Which File Format Is The Best For Me
Image files come in many different formats for different purposes. Here, we will talk about the most commonly used image file formats and how you can choose the best file format for your needs.
Posted on December 21, 2018
The most commonly used image file format is JPEG. JPEG files have compression which can result in a significant reduction of the file size and save time transferring and editing. Almost all digital cameras and graphics softwares support JPEG files. JPEG files also support clipping paths but they don’t support transparency. JPEG is the most commonly used image file format to deliver web images so if you are going to use your images on your website or emails, JPEG files can be the best choice.
TIF is the most common image file format used for digital photography. Support of wide range graphic softwares and lossless compression options has caused TIF to be widely accepted as a photograph file standard in the printing business. If you are going to use your clipped images for printing, TIF files are the best choice.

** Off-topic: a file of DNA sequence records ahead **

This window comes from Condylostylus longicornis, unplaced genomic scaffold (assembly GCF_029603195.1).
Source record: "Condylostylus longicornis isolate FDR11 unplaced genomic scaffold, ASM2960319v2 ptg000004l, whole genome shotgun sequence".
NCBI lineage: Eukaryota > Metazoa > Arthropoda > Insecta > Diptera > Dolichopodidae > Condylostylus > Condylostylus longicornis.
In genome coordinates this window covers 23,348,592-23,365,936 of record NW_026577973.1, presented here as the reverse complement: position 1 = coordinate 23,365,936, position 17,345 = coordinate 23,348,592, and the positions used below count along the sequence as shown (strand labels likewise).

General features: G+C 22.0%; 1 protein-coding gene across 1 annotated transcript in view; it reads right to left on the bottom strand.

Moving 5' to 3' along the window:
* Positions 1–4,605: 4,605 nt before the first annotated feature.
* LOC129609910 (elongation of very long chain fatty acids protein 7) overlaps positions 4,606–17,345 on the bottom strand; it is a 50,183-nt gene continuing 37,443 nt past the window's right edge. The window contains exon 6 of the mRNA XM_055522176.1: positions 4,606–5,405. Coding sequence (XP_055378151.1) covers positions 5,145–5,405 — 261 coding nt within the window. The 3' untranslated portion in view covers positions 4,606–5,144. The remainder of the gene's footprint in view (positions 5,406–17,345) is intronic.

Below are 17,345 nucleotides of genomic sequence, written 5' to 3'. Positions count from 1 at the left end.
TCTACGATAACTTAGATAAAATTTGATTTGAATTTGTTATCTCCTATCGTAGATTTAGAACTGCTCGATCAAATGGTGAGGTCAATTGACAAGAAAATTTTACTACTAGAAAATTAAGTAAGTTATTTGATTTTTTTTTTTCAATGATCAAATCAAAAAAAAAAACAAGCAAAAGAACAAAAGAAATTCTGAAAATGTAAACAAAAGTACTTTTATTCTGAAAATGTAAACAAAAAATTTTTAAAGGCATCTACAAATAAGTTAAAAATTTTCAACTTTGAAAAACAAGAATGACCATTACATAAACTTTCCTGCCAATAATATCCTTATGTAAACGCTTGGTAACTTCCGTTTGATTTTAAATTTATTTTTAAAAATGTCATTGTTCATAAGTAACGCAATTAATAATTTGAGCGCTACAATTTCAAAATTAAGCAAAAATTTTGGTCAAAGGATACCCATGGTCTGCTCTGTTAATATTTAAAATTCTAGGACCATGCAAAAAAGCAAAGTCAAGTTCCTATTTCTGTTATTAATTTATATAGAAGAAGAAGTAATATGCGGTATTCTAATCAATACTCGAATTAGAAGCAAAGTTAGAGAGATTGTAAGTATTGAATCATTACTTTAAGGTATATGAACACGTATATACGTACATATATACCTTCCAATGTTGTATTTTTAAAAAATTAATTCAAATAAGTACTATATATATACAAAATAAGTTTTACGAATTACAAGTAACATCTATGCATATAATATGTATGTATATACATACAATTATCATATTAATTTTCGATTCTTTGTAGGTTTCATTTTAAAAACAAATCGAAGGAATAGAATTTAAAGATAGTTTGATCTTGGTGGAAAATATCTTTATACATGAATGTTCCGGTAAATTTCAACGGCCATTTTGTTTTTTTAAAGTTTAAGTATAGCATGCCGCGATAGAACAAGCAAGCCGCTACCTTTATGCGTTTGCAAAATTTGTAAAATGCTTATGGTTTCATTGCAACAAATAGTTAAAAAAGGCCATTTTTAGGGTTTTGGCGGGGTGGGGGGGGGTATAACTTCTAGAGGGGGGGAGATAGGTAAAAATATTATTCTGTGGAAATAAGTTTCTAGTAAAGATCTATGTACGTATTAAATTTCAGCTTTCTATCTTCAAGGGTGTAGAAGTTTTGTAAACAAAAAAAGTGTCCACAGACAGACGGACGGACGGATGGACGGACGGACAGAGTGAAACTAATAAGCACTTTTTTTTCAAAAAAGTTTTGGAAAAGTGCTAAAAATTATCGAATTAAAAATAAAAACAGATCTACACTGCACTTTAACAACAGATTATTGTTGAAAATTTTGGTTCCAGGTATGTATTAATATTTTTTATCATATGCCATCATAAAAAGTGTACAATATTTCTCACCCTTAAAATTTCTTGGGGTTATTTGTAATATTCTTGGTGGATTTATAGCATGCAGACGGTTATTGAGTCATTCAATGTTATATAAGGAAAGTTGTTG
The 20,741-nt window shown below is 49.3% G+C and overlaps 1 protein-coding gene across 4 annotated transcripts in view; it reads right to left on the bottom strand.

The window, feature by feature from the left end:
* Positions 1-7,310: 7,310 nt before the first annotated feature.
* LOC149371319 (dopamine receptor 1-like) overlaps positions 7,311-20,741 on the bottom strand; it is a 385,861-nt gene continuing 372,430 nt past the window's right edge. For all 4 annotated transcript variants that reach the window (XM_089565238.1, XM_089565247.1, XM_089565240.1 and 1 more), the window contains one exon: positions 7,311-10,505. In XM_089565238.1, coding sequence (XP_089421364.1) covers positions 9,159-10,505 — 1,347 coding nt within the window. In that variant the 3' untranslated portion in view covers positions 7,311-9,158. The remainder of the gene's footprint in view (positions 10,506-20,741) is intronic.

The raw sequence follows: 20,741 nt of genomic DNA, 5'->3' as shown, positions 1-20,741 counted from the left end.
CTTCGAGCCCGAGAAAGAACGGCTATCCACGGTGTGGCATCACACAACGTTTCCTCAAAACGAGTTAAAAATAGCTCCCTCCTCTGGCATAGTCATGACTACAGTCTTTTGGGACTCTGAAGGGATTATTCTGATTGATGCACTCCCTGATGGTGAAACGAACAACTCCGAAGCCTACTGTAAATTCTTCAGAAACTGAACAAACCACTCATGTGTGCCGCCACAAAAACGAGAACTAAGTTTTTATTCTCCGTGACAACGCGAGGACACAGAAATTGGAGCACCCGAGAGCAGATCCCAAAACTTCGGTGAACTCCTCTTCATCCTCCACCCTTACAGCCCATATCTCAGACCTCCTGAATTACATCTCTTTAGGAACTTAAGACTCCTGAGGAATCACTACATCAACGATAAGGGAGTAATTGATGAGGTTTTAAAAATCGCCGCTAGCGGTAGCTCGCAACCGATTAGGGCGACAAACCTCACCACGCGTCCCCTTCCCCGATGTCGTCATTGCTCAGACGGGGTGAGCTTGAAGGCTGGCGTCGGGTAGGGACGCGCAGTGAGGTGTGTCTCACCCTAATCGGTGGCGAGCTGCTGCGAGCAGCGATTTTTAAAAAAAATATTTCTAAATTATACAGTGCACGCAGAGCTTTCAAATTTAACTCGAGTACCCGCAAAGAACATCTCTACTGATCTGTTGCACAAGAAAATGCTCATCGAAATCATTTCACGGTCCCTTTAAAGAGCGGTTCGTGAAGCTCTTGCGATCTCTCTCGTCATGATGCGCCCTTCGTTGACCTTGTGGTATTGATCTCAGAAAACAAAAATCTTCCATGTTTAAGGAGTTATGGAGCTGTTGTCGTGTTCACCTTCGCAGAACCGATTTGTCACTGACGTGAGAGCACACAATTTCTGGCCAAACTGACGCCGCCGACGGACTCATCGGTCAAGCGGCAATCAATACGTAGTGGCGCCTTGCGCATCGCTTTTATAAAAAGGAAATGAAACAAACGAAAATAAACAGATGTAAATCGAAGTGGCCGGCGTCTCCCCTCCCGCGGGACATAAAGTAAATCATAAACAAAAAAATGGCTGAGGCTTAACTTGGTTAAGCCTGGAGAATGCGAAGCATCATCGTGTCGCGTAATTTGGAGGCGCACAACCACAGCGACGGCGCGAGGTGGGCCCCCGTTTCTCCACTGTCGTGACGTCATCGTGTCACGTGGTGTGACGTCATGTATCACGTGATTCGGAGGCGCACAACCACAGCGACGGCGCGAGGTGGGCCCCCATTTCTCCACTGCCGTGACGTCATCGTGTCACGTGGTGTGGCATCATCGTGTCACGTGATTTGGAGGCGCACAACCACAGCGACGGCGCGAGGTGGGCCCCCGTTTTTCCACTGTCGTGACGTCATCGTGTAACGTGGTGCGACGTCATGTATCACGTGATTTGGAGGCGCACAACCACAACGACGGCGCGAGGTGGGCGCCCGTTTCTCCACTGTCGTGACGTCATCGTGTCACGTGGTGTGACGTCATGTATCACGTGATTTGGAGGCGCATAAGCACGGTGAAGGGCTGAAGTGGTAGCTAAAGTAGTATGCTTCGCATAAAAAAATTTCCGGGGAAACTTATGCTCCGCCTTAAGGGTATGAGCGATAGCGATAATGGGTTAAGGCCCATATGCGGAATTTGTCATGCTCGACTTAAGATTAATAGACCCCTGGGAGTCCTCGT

PNG is designed to work well in online viewing applications like web browsers. Compared to JPEG, PNG excels when the image has large, uniformly colored areas. PNG is well-suited to storing images during the editing process because of its lossless compression and transparency support. PNG format does not support clipping paths so if you request a PNG file after your image is clipped, please note that you won’t be able to use clipping paths in your graphic software.
At Clipping Factory, we can accept every image file format including raw files as long as it is supported by Adobe Photoshop. We always return the files in the format they were received unless otherwise requested.
- Increase Your Online Sales With Better Quality Product Photos
- Photo retouching - a great way to enhance the perfection
- Take your photos to the next level with advanced photo editing
- Clipping path services - an important image editing service for all
- Photo Editing Services: Looking at both sides of outsourcing